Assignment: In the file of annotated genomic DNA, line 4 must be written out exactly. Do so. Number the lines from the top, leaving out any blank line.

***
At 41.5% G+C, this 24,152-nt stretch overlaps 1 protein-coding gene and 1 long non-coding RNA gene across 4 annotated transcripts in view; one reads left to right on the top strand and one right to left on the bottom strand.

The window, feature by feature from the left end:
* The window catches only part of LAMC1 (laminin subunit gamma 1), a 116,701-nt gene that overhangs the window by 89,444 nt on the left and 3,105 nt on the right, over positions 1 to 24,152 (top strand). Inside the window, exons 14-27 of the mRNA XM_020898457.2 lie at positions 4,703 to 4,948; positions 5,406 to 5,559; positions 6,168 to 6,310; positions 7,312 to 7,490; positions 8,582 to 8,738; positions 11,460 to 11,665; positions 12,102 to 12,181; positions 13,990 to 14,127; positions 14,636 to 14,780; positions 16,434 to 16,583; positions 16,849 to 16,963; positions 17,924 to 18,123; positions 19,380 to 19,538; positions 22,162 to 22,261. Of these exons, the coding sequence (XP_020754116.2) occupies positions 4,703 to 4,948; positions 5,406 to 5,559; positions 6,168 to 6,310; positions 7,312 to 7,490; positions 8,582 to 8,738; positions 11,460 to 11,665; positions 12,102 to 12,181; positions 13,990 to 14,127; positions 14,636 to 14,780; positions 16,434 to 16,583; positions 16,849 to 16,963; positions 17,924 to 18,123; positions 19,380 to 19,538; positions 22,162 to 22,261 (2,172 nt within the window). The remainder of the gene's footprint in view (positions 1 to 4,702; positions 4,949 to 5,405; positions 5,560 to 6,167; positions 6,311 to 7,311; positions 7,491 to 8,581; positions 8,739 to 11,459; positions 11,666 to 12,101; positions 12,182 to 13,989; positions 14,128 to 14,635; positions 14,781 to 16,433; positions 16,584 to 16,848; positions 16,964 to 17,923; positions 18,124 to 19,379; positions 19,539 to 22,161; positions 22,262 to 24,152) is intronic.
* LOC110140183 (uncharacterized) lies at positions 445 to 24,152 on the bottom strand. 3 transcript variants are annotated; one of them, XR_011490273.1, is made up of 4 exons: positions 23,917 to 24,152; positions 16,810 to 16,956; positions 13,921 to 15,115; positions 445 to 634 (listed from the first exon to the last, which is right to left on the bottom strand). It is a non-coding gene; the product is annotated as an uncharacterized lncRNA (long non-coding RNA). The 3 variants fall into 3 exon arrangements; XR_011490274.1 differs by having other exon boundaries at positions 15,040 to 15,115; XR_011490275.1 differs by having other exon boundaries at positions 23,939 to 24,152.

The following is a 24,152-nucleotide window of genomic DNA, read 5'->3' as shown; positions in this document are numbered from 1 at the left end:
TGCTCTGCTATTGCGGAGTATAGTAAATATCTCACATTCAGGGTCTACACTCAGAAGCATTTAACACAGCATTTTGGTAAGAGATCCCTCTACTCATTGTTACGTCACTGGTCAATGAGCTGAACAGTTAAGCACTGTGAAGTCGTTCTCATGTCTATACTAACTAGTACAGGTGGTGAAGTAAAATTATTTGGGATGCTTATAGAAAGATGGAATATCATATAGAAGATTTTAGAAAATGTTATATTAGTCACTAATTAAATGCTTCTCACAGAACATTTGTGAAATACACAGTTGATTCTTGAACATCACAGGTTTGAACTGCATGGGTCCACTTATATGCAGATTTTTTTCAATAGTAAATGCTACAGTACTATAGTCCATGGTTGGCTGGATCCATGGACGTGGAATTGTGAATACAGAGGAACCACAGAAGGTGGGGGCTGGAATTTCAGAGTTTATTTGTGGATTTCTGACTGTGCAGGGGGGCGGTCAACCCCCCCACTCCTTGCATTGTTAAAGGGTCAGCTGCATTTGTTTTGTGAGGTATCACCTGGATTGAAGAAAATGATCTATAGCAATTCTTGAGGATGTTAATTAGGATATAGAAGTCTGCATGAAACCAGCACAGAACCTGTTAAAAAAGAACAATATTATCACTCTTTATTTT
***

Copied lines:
* LOC110140183 (uncharacterized) lies at positions 445 to 24,152 on the bottom strand. 3 transcript variants are annotated; one of them, XR_011490273.1, is made up of 4 exons: positions 23,917 to 24,152; positions 16,810 to 16,956; positions 13,921 to 15,115; positions 445 to 634 (listed from the first exon to the last, which is right to left on the bottom strand). It is a non-coding gene; the product is annotated as an uncharacterized lncRNA (long non-coding RNA). The 3 variants fall into 3 exon arrangements; XR_011490274.1 differs by having other exon boundaries at positions 15,040 to 15,115; XR_011490275.1 differs by having other exon boundaries at positions 23,939 to 24,152.